1/48 Revell Stearman PT-17 "Kaydet"
The Boeing Stearman is probably the most well recognized biplane of all time with plenty still regularly flying today since its inception in the mid 1930’s. Used by the military during WWII, the PT-17 was the primary trainer for both the U.S. Navy and the U.S. Army. Nick named the “Kaydet”, this rough and tough little biplane has been used ever since for everything from pilot training to crop dusting, plane rides, aerobatics, movie star - you name it.
Now please note: this is my very first time figuring out how to assemble and rig a biplane without making a spider web like entangled mess out of it all. Revell’s 1:48 Pt-17 is the perfect kit to practice on. This 2014 tool and its later Stearman companion releases is one of Revell’s best fitting kits in a long time. The only exception for me was where the top fuselage “cover” piece mates to the assembled main fuselage curved sides. Little bit of fiddly work and quick setting glue was needed to keep the two from bulging unevenly where they meet along the seam.
I recommend pre-assembling this kit in sections and set each aside: fuselage, top and bottom wings plus the two main wing struts. I saw a build thread over at CyberModeler where I picked up a paint tip about using light pink shades instead of white as a base primer to bring out depth in yellows. I tried it and it works great, but test different pink shades first!
I painted each assembly separately and set all them aside for curing. I used this time out to assemble and paint the engine and cowl ring plus prop and set those aside for absolute last. Revell’s simulated wood prop decal looks great and is well done. Use it. And watch out that you don’t break off the tail wheel as I did.
I cheated a bit and used Eduard’s PE cockpit enhancement set that came with perfect lap belts and dials.
For paints I used Tamiya X-17 pink mixed with white, Vallejo Air Yellow, Alclad Aluminum and Klear Kote Light Sheen lacquers. This particular EZ Line was translucent blue/green and didn’t look right to me so I painted it with Tamiya Metallic Grey XF-56 when finished to give it a “wire” look. Unfortunately the rigging looks much darker and thicker than I originally intended.. I also admit to over weathering my Kaydet with Tamiya accent black.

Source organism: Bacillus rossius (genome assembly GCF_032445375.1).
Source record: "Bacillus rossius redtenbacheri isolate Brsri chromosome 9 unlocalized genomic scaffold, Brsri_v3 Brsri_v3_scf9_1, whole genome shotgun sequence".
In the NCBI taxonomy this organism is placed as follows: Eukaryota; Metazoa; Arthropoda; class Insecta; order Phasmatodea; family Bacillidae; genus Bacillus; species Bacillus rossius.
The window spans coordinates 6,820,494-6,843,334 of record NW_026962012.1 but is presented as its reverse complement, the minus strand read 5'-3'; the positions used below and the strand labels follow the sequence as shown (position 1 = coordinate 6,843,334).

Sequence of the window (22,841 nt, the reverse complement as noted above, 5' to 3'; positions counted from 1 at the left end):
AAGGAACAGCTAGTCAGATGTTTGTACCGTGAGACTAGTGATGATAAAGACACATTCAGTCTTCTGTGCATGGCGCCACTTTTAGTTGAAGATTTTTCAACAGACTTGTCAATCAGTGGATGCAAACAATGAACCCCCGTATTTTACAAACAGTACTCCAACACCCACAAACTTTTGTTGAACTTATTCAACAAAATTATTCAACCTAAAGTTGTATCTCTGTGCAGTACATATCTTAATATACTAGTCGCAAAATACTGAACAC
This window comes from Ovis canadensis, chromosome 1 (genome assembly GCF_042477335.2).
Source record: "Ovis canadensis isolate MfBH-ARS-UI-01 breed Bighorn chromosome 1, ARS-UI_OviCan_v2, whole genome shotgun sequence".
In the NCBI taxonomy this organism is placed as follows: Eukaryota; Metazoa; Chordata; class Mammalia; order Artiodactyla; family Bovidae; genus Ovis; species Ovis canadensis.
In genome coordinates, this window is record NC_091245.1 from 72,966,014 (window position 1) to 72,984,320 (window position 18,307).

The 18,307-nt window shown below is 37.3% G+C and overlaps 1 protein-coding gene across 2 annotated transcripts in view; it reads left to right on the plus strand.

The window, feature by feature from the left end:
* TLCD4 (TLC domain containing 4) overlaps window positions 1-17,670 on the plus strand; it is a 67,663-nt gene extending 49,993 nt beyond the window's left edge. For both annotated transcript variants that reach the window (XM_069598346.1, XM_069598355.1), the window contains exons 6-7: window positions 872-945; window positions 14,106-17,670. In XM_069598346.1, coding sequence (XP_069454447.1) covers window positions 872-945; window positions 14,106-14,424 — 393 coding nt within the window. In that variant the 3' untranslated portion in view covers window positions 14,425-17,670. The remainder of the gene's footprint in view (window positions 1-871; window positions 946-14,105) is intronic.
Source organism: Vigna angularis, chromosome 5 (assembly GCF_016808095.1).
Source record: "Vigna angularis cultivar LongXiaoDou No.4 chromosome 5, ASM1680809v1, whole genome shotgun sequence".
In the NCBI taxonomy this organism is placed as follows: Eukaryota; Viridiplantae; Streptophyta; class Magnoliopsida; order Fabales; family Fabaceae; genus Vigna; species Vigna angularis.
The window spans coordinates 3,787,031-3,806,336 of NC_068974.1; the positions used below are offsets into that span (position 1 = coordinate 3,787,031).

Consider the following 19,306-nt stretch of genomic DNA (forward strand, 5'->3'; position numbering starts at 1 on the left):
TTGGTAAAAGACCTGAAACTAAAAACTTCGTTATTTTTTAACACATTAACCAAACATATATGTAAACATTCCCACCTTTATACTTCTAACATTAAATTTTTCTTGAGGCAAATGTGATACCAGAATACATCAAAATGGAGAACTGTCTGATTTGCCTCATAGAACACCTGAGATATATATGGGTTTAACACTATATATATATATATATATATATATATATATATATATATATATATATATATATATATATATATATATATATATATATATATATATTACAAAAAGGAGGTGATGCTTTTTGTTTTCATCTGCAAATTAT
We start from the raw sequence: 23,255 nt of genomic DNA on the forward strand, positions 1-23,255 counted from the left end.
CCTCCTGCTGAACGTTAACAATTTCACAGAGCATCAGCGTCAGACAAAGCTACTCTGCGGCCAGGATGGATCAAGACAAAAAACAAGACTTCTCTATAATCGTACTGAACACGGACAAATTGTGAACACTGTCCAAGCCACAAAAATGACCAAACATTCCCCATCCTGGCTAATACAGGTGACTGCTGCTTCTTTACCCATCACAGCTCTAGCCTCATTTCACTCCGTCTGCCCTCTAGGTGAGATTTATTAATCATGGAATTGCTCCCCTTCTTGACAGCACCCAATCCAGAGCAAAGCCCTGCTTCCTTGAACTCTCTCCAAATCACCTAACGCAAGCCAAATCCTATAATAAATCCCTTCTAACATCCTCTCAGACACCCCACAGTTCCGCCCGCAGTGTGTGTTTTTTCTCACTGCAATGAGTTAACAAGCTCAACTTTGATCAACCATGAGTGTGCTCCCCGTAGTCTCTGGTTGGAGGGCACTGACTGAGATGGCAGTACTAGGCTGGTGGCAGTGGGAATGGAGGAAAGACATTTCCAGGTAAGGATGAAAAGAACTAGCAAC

I used the excellent decal set by Starfighter Decals N2S-3 Kaydet USN Primary Trainer sheet 4810 that provided everything I needed to mimic Yellow 202 that currently resides at the Kalamazoo Air Zoo in Michigan. I sealed it all with two coats of Alclad Kear Kote light sheen.
When everything was out of the paint shop and ready to go, that is the time to attach the two windscreens prior to installing the top wing. This avoids a lot of irritation later.
Time to Rig: Thank goodness Revell provided a rigging wire guide for cutting various lengths to size, because it’s still helpful for figuring out elastic rigging as well. I realized after consulting as many online “how to” rigging articles I could find, there are a zillion different methods. Regardless of which way you go, I recommend predrilling any insertion holes prior to assembly. Use Revell’s wire instructions as a guide and note that they left out the cross set directly in front of the cockpit windshield for some reason. (I didn’t rig that section either.)
I could have used all kinds of rigging material: wire, invisible thread, stretched sprue, fishing line or guitar strings. However, I ended up using EZ Line because that’s exactly what it is and I like how it bonds instantly to CA glue. Rigging does tend to mess up the finished paint job as soon as you fiddle around with it or try to correct mistakes, so I knew I had to be extra careful. Even so…
First, I started by cross rigging the two small already molded in place struts on both sides of the front fuselage ahead of the cockpit. I also recommend rigging these before attaching the top wing.
Next I glued one end each of the cut EZ Line lengths to the their proper pre-drilled holes on the bottom of the top wing and left the opposite ends unattached and set it aside.
I glued the bottom wing with the predrilled holes and no rigging to the fuselage bottom and attached the main wing struts. When that was dry, I added the top wing with the dangling underside threads taped out of the way so it could be glued in place to the strut tops with the help of two rubber bands. Fit was great. After everything cured, I stretched the remaining free ends of the EZ Line and attached them to their anchor points. Then came lots of touch up. Absolute last were the wheels, engine assembly and prop.
I pronounced it “done” or maybe it was… “good enough”!
I had a boatload of fun with Revell’s little Kaydet and highly recommend it. Mine’s far from perfect but I am happy with my very first biplane model, tho’ I admit, I had no idea what I was doing.
I’m game for another one.
Thanks for looking. Comments and modeling tips always appreciated.
10 additional images. Click to enlarge.